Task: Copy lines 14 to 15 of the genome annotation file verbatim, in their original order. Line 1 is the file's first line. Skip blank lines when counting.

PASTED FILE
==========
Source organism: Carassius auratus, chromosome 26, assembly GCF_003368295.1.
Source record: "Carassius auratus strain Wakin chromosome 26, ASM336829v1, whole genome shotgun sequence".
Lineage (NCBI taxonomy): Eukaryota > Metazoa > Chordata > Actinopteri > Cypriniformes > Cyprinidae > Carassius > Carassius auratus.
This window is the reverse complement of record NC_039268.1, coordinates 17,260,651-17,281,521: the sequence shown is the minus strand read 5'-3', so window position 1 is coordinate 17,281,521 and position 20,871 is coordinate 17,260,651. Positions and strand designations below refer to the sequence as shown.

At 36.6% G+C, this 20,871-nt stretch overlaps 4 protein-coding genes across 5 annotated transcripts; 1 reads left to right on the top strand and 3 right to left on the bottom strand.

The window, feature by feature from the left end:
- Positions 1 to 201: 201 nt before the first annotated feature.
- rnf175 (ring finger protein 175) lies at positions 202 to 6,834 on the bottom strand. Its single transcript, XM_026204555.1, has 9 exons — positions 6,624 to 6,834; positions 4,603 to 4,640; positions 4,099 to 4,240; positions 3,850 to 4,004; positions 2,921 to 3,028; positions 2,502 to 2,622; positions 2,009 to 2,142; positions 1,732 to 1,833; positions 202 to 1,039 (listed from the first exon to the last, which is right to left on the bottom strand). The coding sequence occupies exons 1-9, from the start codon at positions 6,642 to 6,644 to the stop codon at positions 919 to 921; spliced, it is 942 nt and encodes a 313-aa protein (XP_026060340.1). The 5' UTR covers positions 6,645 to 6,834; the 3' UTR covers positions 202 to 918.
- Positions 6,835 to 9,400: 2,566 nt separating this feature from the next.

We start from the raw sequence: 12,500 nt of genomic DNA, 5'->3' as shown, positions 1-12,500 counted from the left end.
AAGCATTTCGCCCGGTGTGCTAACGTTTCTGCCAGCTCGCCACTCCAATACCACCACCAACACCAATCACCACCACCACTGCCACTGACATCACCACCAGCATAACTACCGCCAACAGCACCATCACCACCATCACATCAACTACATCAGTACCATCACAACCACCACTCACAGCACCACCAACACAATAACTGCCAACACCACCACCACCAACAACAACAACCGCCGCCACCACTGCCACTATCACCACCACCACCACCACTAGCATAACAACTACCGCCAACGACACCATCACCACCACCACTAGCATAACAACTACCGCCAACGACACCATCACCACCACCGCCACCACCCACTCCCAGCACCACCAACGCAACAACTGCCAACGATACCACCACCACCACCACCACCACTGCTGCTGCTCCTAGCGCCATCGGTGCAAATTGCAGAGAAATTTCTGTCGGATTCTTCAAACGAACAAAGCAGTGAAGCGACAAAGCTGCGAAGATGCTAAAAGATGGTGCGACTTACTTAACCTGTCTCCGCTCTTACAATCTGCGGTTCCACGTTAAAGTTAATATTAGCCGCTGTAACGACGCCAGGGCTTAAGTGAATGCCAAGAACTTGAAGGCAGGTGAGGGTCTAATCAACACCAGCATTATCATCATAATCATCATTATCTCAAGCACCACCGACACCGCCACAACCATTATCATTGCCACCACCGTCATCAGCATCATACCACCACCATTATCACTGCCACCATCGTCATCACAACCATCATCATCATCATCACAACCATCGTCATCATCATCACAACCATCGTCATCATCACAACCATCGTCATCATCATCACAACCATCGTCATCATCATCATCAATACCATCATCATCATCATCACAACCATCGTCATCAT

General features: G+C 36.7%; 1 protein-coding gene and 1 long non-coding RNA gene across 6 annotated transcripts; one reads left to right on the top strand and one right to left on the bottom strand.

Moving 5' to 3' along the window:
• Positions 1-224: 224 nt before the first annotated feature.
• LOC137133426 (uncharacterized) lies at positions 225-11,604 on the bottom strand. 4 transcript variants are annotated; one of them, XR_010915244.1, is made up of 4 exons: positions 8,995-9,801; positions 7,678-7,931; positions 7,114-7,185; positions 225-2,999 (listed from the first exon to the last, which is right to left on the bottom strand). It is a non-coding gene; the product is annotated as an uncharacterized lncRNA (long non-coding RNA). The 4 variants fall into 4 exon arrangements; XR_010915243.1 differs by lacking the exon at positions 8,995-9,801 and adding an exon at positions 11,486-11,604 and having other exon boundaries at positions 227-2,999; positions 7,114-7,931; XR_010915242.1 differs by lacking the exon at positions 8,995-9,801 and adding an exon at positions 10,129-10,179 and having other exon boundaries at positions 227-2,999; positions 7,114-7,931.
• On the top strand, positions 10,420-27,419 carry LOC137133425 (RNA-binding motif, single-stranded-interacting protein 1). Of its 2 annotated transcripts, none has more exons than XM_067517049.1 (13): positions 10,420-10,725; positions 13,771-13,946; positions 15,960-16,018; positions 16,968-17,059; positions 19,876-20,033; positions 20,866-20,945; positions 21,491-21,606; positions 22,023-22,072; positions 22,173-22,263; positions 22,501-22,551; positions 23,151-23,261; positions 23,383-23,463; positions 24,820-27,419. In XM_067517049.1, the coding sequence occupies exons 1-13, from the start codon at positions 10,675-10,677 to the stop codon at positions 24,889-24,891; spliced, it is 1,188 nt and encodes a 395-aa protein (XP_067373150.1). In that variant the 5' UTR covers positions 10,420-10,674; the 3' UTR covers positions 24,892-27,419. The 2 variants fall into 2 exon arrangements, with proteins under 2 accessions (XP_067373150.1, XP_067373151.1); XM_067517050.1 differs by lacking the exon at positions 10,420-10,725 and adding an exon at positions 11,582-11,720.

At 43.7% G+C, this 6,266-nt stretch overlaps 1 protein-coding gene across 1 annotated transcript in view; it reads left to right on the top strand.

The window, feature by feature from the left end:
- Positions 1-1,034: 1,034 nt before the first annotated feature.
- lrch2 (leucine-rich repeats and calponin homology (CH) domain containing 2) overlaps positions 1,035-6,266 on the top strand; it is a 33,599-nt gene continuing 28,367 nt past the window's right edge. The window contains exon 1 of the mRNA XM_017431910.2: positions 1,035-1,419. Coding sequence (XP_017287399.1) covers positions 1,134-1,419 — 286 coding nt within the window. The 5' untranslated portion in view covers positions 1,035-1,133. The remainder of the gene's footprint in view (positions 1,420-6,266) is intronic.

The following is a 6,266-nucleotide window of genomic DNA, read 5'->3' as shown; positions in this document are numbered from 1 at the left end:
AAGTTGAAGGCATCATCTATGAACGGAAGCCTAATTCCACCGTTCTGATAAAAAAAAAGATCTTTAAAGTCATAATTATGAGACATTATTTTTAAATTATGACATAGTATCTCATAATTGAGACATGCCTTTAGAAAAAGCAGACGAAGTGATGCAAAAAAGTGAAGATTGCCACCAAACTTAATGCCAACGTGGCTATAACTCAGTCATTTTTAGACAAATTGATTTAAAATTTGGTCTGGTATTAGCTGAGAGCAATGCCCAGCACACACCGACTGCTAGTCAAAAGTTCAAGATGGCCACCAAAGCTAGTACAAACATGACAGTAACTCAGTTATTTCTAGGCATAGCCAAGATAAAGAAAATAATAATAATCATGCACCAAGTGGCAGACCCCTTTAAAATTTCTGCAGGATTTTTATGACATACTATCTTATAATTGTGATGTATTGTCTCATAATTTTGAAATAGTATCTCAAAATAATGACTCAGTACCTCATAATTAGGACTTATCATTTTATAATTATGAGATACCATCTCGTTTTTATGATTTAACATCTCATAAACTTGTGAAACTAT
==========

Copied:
• Positions 1-224: 224 nt before the first annotated feature.
• LOC137133426 (uncharacterized) lies at positions 225-11,604 on the bottom strand. 4 transcript variants are annotated; one of them, XR_010915244.1, is made up of 4 exons: positions 8,995-9,801; positions 7,678-7,931; positions 7,114-7,185; positions 225-2,999 (listed from the first exon to the last, which is right to left on the bottom strand). It is a non-coding gene; the product is annotated as an uncharacterized lncRNA (long non-coding RNA). The 4 variants fall into 4 exon arrangements; XR_010915243.1 differs by lacking the exon at positions 8,995-9,801 and adding an exon at positions 11,486-11,604 and having other exon boundaries at positions 227-2,999; positions 7,114-7,931; XR_010915242.1 differs by lacking the exon at positions 8,995-9,801 and adding an exon at positions 10,129-10,179 and having other exon boundaries at positions 227-2,999; positions 7,114-7,931.